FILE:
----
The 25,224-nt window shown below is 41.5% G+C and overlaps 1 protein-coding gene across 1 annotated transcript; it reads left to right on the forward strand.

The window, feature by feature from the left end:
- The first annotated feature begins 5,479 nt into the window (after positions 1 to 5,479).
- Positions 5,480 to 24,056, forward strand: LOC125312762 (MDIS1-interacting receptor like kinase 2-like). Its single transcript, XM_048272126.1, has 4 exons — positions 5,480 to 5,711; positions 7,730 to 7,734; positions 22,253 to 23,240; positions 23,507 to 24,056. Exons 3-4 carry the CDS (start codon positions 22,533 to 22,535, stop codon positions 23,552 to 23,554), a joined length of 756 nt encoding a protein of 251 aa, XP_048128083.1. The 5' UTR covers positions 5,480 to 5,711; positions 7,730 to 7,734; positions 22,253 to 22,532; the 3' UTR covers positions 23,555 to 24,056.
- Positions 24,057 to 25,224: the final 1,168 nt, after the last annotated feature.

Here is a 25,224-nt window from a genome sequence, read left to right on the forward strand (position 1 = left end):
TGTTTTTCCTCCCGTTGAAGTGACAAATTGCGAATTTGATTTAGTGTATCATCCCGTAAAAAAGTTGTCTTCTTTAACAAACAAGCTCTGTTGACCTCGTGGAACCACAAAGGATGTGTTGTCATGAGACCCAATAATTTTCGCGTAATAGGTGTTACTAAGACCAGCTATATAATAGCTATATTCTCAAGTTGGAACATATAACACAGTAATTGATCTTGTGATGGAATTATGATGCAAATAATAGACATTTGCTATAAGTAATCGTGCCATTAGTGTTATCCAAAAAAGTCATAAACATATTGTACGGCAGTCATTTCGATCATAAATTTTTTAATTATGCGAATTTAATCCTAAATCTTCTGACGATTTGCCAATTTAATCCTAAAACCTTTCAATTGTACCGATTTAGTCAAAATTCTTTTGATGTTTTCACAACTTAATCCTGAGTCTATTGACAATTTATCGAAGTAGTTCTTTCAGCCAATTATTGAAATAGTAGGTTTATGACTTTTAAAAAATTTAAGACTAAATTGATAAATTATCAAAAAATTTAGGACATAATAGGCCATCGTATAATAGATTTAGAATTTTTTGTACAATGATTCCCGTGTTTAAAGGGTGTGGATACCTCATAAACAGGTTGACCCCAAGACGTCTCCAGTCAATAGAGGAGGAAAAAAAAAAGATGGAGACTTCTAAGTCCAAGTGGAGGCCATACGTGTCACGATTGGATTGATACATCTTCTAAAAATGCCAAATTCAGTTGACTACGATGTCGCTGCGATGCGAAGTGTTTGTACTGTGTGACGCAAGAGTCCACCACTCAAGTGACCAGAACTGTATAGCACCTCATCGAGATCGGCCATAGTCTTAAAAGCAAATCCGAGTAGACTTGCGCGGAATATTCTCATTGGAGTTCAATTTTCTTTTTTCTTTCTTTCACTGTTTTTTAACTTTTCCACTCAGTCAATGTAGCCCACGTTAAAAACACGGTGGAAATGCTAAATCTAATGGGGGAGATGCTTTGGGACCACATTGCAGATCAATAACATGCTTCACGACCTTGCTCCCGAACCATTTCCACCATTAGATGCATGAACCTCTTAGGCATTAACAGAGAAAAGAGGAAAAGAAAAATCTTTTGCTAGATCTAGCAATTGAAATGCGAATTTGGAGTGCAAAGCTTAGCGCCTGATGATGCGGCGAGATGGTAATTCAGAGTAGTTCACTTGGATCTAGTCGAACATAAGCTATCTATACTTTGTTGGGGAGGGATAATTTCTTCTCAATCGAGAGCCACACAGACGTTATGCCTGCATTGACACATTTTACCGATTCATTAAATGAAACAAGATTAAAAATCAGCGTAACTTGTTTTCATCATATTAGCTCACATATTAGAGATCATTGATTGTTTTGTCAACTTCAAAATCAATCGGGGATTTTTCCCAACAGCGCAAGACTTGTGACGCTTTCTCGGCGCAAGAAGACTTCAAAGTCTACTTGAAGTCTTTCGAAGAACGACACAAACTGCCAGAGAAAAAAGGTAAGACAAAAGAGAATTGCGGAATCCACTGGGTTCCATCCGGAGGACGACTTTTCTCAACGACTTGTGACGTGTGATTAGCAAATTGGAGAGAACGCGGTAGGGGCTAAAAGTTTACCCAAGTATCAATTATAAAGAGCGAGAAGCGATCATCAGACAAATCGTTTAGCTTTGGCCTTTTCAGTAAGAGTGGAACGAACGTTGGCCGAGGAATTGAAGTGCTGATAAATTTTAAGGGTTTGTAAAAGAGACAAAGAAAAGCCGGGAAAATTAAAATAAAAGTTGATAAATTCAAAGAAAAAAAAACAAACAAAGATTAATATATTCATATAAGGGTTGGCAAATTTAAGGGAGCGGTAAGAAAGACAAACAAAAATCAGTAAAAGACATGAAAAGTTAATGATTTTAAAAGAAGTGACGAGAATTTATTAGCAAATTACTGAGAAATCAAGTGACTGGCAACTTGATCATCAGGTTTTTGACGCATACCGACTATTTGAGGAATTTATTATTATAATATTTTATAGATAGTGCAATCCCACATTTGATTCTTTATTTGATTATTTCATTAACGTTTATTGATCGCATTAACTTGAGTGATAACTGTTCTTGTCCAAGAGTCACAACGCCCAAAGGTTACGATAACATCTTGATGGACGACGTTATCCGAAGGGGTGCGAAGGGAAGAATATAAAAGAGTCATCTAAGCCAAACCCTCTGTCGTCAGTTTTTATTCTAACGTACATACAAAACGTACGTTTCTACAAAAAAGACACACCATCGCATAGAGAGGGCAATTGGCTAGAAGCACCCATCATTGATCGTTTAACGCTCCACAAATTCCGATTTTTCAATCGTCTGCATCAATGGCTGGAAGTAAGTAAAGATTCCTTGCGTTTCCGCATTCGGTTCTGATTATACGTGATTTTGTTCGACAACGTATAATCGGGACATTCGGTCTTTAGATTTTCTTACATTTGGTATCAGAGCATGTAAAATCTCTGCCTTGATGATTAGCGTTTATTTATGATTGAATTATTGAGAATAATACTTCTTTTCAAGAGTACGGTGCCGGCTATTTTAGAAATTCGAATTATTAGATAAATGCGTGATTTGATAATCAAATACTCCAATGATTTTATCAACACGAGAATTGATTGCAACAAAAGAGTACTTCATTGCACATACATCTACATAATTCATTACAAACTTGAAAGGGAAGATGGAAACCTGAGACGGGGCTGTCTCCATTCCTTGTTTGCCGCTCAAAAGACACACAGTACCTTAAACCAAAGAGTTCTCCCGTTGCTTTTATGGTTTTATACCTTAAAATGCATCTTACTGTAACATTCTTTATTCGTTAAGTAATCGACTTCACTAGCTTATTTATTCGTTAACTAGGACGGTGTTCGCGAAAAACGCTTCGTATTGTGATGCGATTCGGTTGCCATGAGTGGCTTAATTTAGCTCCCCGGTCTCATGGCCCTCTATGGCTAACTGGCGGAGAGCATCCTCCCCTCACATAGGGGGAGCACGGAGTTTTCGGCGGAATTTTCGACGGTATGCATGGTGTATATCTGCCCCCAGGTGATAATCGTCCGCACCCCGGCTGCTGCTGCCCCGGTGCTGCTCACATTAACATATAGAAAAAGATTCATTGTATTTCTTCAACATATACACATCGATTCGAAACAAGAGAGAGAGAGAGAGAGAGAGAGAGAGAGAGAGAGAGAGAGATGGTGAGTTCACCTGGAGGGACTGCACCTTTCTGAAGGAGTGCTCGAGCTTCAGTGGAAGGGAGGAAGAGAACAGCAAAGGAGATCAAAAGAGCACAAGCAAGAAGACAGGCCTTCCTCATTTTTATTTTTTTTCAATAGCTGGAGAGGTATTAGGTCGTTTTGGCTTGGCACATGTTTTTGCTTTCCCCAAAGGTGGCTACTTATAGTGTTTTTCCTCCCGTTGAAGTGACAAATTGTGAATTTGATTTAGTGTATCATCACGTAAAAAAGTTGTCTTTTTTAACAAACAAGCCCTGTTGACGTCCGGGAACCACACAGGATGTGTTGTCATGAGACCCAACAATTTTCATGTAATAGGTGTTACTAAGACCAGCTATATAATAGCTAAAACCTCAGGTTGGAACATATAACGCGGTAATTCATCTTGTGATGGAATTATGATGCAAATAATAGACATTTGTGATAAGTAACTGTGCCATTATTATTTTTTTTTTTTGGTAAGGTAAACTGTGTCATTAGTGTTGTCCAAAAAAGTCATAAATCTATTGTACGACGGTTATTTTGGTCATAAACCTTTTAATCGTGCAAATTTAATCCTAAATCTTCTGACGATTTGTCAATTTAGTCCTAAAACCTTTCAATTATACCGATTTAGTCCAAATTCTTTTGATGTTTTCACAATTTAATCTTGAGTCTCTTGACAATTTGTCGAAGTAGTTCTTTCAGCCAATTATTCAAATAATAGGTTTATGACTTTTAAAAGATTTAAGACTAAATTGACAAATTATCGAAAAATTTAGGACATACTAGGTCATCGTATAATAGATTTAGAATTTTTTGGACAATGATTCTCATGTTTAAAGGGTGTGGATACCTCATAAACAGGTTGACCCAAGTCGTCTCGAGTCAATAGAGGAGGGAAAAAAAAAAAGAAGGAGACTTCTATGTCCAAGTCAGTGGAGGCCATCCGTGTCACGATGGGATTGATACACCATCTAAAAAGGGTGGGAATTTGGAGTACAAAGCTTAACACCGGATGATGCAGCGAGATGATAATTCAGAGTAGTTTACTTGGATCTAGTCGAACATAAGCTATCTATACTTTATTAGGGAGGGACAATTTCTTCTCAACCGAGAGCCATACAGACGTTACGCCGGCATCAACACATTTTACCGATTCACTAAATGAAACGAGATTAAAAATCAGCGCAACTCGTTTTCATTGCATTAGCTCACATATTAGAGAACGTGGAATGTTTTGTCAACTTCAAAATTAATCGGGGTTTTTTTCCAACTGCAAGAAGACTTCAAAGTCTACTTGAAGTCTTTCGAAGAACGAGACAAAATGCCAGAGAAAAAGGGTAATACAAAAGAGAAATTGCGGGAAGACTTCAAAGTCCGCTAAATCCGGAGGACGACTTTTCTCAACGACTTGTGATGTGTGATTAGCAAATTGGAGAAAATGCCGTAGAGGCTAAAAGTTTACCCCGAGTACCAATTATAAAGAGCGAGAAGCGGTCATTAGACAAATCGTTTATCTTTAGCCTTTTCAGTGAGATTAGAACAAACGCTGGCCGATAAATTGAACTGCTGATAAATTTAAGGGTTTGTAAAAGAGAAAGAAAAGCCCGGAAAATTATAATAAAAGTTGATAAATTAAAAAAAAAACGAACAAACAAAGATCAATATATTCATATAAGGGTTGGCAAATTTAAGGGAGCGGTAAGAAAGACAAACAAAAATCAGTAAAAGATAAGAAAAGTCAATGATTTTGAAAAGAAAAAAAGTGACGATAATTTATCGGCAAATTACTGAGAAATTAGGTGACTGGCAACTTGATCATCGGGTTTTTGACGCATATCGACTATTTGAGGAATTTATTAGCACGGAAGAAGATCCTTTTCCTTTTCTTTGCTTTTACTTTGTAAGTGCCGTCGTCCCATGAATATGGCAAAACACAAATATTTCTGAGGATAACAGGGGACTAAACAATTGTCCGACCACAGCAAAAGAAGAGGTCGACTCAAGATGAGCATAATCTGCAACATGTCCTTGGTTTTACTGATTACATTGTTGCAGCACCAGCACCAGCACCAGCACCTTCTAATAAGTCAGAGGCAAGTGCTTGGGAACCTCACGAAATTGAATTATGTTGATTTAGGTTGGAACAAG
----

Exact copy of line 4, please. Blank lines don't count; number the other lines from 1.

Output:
- Positions 5,480 to 24,056, forward strand: LOC125312762 (MDIS1-interacting receptor like kinase 2-like). Its single transcript, XM_048272126.1, has 4 exons — positions 5,480 to 5,711; positions 7,730 to 7,734; positions 22,253 to 23,240; positions 23,507 to 24,056. Exons 3-4 carry the CDS (start codon positions 22,533 to 22,535, stop codon positions 23,552 to 23,554), a joined length of 756 nt encoding a protein of 251 aa, XP_048128083.1. The 5' UTR covers positions 5,480 to 5,711; positions 7,730 to 7,734; positions 22,253 to 22,532; the 3' UTR covers positions 23,555 to 24,056.